Believe it or not, but today (November 16) marks the 10-year anniversary of Dr. Dre’s seminal release, 2001. Billed as a follow-up to the West Coast legend’s 1992 classic, The Chronic, the album was 22 tracks of sonic precision, raw lyricism and timeless music that has captivated audiences from coast to coast and around the globe. Released nine months after Dre protégé Eminem dropped his debut disc, The Slim Shady LP, 2001 solidified the good Doctor’s position as one of the game’s greatest beatmakers and transformed his Interscope-backed label, Aftermath Records, into a hip-hop powerhouse, responsible chart-topping releases from the likes of Em, 50 Cent, The Game and Busta Rhymes.

While Dre’s musical output has remained sporadic over the course of the past 10 years, his influence and impact is as strong as ever as fans and hip-hop artists still clamor for his potent productions. With anticipation for Dre’s long-delayed Detox album remaining at an all-time high, decided to pay homage to Dr. Dre and his 10-year-old classic with a week of recognition. We caught up with some of the West Coast’s brightest stars to share their thoughts and fond memories of 2001. Game chimes in first to speak on Dre’s own decade of dominance.

When 2001 came out I was at a time in my life where I was hustlin’. Every day I woke up to that album and my moms would come in my room knockin’ on the door talkin’ ’bout, “What you gonna do with your life? You need to go out there and find you a job.” And she used to ask me every day, B, “What are you gonna be? What are you gonna do?” Then I remember one day she came in and I was like, “I’ma be a rapper.” That was the last day I was in her house; she kicked me out.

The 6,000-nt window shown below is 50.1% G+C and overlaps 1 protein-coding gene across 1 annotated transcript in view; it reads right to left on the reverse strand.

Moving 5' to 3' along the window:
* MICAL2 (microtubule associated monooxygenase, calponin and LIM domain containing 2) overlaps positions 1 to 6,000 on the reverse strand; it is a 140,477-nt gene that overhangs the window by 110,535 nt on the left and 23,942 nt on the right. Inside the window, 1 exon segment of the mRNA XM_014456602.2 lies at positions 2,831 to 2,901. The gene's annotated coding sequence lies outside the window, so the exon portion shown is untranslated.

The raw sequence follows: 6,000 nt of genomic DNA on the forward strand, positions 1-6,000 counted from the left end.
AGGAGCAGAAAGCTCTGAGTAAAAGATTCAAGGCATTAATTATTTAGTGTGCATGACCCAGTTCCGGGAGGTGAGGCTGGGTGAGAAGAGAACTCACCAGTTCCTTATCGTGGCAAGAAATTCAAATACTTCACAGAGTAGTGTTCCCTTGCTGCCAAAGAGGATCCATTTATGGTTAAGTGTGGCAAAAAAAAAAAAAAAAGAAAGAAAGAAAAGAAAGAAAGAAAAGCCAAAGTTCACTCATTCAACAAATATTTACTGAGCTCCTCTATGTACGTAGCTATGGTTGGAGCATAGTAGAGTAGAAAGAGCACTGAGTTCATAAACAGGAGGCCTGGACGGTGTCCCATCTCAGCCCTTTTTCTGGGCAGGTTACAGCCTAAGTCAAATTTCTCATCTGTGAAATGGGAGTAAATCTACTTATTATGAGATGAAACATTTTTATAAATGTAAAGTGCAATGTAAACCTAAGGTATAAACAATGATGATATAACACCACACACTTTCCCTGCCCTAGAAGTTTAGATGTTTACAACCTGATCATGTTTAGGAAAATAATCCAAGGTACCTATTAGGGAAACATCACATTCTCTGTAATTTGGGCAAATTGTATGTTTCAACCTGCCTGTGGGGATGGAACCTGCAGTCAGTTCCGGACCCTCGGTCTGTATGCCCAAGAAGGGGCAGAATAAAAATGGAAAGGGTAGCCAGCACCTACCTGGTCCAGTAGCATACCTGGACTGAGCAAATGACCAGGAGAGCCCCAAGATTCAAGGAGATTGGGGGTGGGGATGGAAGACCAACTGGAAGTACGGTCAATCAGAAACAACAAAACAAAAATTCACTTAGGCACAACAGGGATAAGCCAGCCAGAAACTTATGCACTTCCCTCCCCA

I had a Caprice at the time, with the TVs… You know, that’s when fools started putting TVs in they car. I had major bump in that Caprice. It was an old white Caprice. It was clean on the inside, clean on the outside, but that muthafuckin’ engine was horrible, man. I started driving that muthafucka back to LA ’cause my moms had moved to Lancaster and that’s all I bumped was 2001. That album got me through some crazy times, B.

When Dre put out 2001, man, every single car that drove past the hood was bumpin’ that album and different tracks. Everybody always had they favorite and wanted to argue over what was better or who rocked better but that combination of Mel Man, Dre and Hittman was crazy, man… I ain’t got no favorite [song] but if you wanna know who killed it, Eminem killed it [on “What’s the Difference” and] Devin the Dude killed it [on “Fuck You,”]. Those was like monumental features. Eminem and Devin was crazy.

Man, I can’t even describe that album… I would just say it’s a classic West Coast album but it was world-renowned and it had an international appeal, like who from where didn’t fuck with that album? With 2001 he just went back to do what he do best man and that’s just trying to create the sun, moon, stars and Earth in seven days, man.

The thing that stands out to me about 2001 is the same thing that stood out to me about Chronic—Dre is a perfectionist and no matter when he coughs up an album, B, they be exactly what you need. I know it seem like he be taking forever with these albums but if you think about the time that passed between the Chronic and 2001, I think Detox is just about due. So it’s not about him just making us wait, it’s his format. —As told to Anslem Samuel